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Re: HTTP2 Expression of Interest

From: Nicolas Mailhot <nicolas.mailhot@laposte.net>
Date: Wed, 18 Jul 2012 21:37:39 +0200
Message-ID: <81875c643f0ad9cf72c228694f5c339d.squirrel@arekh.dyndns.org>
To: "Yoav Nir" <ynir@checkpoint.com>
Cc: "Nicolas Mailhot" <nicolas.mailhot@laposte.net>, "Mike Belshe" <mike@belshe.com>, "Phillip Hallam-Baker" <hallam@gmail.com>, "Adrien W. de Croy" <adrien@qbik.com>, "Rajeev Bector" <rbector@yahoo-inc.com>, "Martin Thomson" <martin.thomson@gmail.com>, "Martin J. Dürst" <duerst@it.aoyama.ac.jp>, "Doug Beaver" <doug@fb.com>, "ietf-http-wg@w3.org" <ietf-http-wg@w3.org>

Le Mer 18 juillet 2012 16:03, Yoav Nir a écrit :
> Wow. It's like I have to run to the other side of the table to argue for
> the other side…
>
> On Jul 18, 2012, at 4:24 PM, Nicolas Mailhot wrote:
>>
>> That being said:
>>
>> 1. I don't read the bank (or other correspondence) of my users
>>
>> 2. I'm not asked to read the bank (or other correspondence) of my users,
>> either by management or a police state (divulging it would take a legal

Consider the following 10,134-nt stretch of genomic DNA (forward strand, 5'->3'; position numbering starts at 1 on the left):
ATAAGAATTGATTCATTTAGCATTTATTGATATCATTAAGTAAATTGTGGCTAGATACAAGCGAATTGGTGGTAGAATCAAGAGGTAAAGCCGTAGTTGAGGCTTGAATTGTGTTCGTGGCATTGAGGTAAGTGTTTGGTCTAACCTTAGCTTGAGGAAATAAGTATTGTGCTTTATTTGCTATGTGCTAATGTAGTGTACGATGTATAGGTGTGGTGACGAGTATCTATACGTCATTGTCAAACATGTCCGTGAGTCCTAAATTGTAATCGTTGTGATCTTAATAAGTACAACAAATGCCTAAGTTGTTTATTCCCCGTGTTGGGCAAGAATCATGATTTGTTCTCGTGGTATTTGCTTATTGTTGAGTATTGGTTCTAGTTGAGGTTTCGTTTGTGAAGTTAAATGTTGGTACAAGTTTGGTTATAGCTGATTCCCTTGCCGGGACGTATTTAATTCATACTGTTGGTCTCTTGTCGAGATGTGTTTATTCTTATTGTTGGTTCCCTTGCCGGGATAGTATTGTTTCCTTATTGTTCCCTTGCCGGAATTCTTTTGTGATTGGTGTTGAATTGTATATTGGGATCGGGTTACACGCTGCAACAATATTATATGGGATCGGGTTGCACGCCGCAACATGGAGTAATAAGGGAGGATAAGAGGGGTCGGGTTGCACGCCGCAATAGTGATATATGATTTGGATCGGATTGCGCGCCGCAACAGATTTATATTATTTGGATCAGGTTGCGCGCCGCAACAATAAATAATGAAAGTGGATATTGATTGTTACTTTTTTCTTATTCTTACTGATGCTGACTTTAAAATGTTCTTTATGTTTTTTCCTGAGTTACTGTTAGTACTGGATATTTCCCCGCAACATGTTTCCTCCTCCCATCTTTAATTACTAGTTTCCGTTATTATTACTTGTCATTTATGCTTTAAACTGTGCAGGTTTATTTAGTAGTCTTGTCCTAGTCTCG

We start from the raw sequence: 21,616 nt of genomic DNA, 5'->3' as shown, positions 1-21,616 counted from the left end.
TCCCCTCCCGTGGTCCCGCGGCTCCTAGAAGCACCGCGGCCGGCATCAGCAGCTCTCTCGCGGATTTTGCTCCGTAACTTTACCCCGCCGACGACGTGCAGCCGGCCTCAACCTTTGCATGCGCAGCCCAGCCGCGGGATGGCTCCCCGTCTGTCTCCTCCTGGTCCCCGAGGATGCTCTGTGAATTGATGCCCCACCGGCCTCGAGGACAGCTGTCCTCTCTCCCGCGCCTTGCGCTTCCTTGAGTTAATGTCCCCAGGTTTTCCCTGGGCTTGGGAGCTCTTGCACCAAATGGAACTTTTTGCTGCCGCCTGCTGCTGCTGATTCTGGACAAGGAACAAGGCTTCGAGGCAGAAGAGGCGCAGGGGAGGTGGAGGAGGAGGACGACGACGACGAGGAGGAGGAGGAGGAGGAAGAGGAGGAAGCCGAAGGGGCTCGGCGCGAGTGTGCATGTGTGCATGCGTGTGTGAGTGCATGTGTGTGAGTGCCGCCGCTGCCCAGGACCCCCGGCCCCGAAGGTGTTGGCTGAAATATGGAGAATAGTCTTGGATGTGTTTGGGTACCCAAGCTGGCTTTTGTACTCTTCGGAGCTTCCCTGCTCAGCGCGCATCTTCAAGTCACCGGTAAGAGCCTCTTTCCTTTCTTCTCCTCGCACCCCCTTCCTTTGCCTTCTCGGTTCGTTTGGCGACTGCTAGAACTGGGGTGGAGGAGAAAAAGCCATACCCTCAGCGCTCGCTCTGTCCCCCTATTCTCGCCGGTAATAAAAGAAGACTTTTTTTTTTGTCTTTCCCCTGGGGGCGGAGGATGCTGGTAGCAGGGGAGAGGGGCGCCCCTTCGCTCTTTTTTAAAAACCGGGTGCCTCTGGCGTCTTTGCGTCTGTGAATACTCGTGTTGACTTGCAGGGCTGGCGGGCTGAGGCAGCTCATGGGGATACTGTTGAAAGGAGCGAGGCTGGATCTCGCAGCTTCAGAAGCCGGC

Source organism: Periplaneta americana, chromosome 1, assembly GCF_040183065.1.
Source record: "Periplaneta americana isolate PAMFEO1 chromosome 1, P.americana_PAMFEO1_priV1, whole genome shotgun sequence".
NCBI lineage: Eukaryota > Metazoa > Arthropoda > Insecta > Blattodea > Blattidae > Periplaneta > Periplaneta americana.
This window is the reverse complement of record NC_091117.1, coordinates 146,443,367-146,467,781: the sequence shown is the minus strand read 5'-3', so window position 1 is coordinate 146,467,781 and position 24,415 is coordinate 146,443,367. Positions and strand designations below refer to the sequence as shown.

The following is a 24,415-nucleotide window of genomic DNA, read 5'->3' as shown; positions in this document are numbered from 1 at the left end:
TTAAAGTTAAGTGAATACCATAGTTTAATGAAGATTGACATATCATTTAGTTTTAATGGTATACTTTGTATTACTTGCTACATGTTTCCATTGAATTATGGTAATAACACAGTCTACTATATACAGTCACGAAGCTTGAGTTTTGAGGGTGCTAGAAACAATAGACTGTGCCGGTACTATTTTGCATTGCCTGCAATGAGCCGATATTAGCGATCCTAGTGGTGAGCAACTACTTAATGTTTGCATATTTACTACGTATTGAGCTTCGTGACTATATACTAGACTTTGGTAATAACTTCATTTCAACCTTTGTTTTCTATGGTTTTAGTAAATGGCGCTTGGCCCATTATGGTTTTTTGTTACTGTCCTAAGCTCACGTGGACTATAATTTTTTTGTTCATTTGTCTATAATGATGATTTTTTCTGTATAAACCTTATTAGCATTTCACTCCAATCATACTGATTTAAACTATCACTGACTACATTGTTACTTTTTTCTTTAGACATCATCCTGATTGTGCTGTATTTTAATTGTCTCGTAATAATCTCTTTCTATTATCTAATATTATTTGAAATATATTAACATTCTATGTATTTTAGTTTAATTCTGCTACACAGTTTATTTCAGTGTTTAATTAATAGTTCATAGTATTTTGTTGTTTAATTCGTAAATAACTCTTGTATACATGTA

>> injunction I think, never had to deal with those)
>
> It's a good thing that you don't read bank transactions and that you don't
> get asked to. But you could read the bank transactions if you wanted to
> (or were asked to).

No one is going to ask me to do so. Much simpler to hire some shady
character to deploy a keylogger on the target user computer, and no need
to involve an honest general-purpose network joe like me. Your threat
assessment is faulty.

> If the data goes over HTTP you can do it with
> something as simple as TCPDUMP. If it goes over SSL, you'll need a TLS
> proxy.  The security issue is not that you want to do it, but that you and
> others with similar jobs to yours can do it.